Four people suspected of killing a mountain gorilla in Bwindi Impenetrable National Park have been arrested by Authorities in the Kisoro district. The four suspected poachers were arrested by the Uganda Wildlife Authority personnel in the southern sector of Bwindi forest following the death of a silverback gorilla.
The gorilla was from the Nkuringo gorilla group one of the families trekked during Uganda gorilla safaris to Bwindi Forest National Park. The gorilla was named Rafiki, a famous silverback from the Nkuringo group.
Silverback Rafiki was reported missing from the Nkuringo group on June 1st and on June 2nd, the Uganda Wildlife Authority teams mounted a search for the gorilla. The body of Rafiki was later found in the Hakata area inside the park.
The arrest of these four followed investigations into the silverbacks’ death by Uganda Wildlife Authority personnel after a post-mortem report revealed that the silverback sustained an injury by a sharp object that penetrated its left upper part of the abdomen up to the internal organs.
One of the suspects known as Byamukama Felix, a resident of Murole village was found in possession of bush pig meat, several hunting devices like a spear, rope snares, wires, and a dog hunting bell in his home. He confessed to killing the gorilla in self-defense according to the statement by UWA.
He said that he had gone hunting in the park with another person known as Bampabenda Evarist where they came into contact with the group. When the silverback charged at them, he speared it. He also went ahead to reveal other poachers by the names Museveni Valence and Mubangizi Yonasi who he shared with the push pig meat.
The four suspects are currently at Kisoro police station awaiting trial in the courts of law. According to section 71 of the Uganda Wildlife Act 2019, “A person who without a permit takes, hunts, molests or reduces into possession protected specimen; or is found in possession of, sells, buys, transfers or accepts the transfer of protected specimen; commits an offense”.
On conviction for an offense that relates to a species classified as extinct in the wild or critically endangered or endangered (as is the case with mountain gorillas), the law convicts such a person to one million currency points (Shs 20bn) or to life imprisonment or both.
Gorilla trekking in Bwindi Impenetrable National Park is automatically the most undertaken activity for many tourists. Bwindi forest is home to mountain gorillas though those in the park are regarded as the Bwindi population.
This is because they are known to have different behaviors than those of the Virunga massif. These include climbing trees, eating more, and trekking longer distances compared to the population in the Virunga Mountains.
Bwindi Impenetrable Forest National Park is located in southwestern Uganda. The park is part of the Impenetrable Bwindi Forest and is located along the Congo border next to Virunga National Park and on the edge of the western Rift Valley. The jungle forests cover 331 square kilometers and contain both montane and lowland forest and are accessible only on foot.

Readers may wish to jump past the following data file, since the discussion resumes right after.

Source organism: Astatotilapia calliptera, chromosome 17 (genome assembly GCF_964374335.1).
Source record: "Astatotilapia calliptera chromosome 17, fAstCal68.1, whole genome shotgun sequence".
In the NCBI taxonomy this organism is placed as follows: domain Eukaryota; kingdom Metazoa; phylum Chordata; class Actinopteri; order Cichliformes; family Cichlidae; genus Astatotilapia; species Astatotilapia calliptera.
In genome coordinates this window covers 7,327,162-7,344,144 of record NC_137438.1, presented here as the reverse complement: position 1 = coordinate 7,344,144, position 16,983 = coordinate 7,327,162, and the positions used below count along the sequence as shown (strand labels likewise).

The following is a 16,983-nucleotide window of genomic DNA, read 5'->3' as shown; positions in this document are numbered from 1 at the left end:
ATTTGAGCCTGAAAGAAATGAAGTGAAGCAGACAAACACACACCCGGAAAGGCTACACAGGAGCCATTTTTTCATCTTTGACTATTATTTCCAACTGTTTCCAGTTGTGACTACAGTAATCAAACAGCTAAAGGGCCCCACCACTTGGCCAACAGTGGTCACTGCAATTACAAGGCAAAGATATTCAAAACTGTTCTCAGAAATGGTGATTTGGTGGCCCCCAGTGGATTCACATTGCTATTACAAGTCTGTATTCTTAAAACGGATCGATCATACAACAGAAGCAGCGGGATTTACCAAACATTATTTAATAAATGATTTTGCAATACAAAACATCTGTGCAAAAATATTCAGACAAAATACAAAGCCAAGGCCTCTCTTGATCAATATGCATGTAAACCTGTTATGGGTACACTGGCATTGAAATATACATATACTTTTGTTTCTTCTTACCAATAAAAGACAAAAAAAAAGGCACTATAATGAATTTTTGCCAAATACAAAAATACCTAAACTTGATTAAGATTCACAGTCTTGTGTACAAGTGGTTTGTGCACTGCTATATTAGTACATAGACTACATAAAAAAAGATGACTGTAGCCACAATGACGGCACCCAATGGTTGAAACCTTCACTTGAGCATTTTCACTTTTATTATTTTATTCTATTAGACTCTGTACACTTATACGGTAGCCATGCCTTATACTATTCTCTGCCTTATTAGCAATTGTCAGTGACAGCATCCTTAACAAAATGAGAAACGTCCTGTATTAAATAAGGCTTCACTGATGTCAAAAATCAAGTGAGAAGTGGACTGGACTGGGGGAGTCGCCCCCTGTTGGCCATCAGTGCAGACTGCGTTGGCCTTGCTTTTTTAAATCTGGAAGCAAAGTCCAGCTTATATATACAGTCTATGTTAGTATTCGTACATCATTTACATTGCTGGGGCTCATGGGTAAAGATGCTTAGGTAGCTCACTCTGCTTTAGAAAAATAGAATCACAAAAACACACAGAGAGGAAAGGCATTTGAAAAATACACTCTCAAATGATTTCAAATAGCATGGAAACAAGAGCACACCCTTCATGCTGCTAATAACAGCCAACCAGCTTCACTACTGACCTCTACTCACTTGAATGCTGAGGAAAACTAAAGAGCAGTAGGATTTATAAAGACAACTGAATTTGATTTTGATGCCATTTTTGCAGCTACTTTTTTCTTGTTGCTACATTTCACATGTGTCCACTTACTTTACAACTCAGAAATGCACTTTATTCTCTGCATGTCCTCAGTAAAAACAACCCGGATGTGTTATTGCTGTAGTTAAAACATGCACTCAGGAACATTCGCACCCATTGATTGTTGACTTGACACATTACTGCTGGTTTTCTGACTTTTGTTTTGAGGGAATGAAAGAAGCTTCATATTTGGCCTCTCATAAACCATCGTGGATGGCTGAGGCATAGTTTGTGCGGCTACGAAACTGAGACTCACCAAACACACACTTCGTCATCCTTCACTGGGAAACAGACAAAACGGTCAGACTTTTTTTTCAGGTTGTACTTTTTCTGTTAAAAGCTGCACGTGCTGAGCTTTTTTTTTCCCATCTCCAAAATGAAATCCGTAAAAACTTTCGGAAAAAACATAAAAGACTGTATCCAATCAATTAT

Bwindi Impenetrable National Park is home to almost half of the world’s remaining mountain gorillas. About 19 gorilla families are fully habituated and can be trekked on Uganda gorilla trekking safari. Minimum age of 15 is allowed to trek mountain gorillas in Bwindi and 8 people trek a single gorilla family.
Gorilla trekking in Bwindi is done in the four sectors of the park. The sectors include Buhoma, Ruhija, Rushaga, and Nkuringo. Each of these sectors has several habituated gorilla families that tourists are allocated to trek.
Allocation of which sector an individual is meant to trek is dependent on which sector they are allocated by the Uganda Wildlife Authority during the time of booking the gorilla trekking permit.
Effective 1st July 2020, Foreign non-residents will require US$ 700 to purchase an Uganda gorilla permit. Foreign residents will require US$ 600 to buy an Uganda gorilla permit. East African Residents will still be able to purchase a gorilla permit.
Each morning, a total of 8 trekkers are allocated 1 of the 19 gorilla families in Bwindi Impenetrable National Park to track. All individuals first gather at the park headquarters for a briefing on the rules and regulations of gorilla trekking in Uganda. Briefing starts at exactly 8:00 am local time, then after individuals are allocated a group with a total of 8 members in each.
Groups are allocated depending on the physical fitness levels of the clients and the group moves depending on the speed of the slowest trekker.
Each group of 8 trekkers goes along with 2 armed park rangers for protection and guidance while in the jungle. Trekking lasts an unpredictable time lasting about 2-6 hours depending on where the gorillas spent their previous night.
After trekking and meeting the gorillas, you spend a maximum of 1 hour in the presence of the gorillas. You spend this time taking photos and interacting with gorillas in the Bwindi forest.
For now, the Bwindi forest isn’t open to tourists following the closure after the outbreak of the novel coronavirus. However, when the time comes and the park is opened, book for yourself a gorilla trekking safari and have a lifetime experience.
Here are some of the recommended itineraries that tourists can choose when going on the East Africa safari.